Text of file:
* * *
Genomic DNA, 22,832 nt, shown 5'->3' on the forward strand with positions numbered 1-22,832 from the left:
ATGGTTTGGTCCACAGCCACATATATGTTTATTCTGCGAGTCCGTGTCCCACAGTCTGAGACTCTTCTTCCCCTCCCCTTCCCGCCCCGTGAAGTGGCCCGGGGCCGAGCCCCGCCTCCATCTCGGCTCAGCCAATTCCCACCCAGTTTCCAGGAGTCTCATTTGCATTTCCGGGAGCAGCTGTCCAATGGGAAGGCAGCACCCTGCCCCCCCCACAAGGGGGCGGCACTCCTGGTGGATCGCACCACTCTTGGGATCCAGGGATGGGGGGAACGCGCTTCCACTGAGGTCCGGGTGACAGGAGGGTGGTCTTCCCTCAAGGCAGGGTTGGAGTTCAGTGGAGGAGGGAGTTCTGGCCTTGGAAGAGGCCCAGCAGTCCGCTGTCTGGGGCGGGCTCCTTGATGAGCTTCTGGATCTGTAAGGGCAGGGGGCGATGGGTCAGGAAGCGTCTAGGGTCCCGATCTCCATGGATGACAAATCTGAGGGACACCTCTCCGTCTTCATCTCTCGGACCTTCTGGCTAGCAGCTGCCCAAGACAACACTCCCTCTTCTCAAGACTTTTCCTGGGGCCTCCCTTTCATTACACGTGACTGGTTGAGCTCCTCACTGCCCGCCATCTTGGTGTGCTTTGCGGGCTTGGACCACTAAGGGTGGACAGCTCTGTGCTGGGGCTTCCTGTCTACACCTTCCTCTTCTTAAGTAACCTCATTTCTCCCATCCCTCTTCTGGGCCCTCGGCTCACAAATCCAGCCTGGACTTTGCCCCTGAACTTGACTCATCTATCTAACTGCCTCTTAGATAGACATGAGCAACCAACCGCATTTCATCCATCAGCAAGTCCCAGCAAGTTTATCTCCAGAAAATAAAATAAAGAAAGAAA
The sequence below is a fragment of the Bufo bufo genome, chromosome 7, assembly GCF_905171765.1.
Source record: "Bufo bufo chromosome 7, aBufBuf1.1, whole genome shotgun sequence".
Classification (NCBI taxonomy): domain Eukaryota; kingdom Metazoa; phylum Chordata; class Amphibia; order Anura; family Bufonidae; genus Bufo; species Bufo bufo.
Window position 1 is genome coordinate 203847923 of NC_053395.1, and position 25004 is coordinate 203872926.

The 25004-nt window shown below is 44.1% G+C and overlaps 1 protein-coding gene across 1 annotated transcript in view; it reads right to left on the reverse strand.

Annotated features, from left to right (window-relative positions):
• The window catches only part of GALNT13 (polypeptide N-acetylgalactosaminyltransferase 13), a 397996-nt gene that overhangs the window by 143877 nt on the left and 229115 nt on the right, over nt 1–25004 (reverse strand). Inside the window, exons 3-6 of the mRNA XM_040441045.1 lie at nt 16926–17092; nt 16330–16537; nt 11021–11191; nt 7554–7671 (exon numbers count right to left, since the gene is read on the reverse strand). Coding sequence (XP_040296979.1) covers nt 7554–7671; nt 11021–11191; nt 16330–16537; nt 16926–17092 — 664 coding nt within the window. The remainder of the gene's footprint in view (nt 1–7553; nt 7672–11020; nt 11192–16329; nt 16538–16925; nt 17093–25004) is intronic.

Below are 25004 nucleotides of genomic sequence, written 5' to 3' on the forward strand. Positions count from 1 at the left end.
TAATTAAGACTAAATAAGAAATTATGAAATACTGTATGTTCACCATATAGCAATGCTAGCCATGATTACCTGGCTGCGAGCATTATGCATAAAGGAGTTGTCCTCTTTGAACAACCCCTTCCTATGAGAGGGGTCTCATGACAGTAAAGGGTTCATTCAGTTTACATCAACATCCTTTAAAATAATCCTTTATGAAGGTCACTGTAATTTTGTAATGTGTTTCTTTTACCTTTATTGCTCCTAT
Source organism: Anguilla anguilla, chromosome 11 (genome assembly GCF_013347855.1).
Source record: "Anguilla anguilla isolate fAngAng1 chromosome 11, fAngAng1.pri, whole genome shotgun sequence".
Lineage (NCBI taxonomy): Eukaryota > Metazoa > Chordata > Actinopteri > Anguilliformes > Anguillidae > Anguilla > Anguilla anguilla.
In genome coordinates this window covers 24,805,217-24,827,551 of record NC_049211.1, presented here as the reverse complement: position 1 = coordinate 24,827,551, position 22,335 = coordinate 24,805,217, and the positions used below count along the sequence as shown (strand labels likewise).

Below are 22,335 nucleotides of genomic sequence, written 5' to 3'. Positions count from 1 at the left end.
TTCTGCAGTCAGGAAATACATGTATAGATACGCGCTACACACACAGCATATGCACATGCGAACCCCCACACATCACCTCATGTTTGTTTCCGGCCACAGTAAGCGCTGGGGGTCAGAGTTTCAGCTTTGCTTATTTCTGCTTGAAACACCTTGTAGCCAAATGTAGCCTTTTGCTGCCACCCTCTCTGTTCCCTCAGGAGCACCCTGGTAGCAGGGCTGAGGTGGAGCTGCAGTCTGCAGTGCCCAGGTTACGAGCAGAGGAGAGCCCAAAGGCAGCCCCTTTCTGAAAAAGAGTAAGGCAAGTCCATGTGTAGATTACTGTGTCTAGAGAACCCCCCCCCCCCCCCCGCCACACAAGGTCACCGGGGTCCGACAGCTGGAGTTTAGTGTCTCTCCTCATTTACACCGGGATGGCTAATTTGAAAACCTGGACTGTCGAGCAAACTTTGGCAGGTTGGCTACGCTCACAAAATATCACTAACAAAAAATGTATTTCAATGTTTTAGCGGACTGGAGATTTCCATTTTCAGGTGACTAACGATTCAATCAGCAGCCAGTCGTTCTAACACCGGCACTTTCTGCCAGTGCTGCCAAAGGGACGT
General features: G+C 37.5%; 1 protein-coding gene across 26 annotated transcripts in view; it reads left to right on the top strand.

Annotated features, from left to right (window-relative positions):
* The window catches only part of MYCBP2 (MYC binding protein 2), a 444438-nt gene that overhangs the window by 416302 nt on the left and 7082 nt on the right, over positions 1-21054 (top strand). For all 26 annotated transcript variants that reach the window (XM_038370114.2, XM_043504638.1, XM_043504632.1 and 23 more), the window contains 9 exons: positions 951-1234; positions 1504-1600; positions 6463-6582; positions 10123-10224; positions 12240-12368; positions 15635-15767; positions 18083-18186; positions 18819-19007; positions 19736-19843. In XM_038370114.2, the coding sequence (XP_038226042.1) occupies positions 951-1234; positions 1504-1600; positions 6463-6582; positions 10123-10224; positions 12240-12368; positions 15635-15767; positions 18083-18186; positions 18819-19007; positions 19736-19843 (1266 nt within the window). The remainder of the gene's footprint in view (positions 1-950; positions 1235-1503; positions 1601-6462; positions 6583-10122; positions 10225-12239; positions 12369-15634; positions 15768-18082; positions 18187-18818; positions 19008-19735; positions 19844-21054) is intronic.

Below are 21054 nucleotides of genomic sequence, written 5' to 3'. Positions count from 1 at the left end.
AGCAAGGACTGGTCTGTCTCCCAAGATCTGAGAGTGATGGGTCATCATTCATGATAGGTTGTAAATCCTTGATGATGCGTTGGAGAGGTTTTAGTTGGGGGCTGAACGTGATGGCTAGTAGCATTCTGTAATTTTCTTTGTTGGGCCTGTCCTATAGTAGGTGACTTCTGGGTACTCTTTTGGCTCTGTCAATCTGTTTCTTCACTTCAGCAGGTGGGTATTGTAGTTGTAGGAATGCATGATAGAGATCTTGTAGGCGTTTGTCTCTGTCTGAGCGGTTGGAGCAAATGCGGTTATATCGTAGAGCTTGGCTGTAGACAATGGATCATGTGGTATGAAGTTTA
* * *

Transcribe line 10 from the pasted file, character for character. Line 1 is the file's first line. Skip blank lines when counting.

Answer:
Below are 25004 nucleotides of genomic sequence, written 5' to 3' on the forward strand. Positions count from 1 at the left end.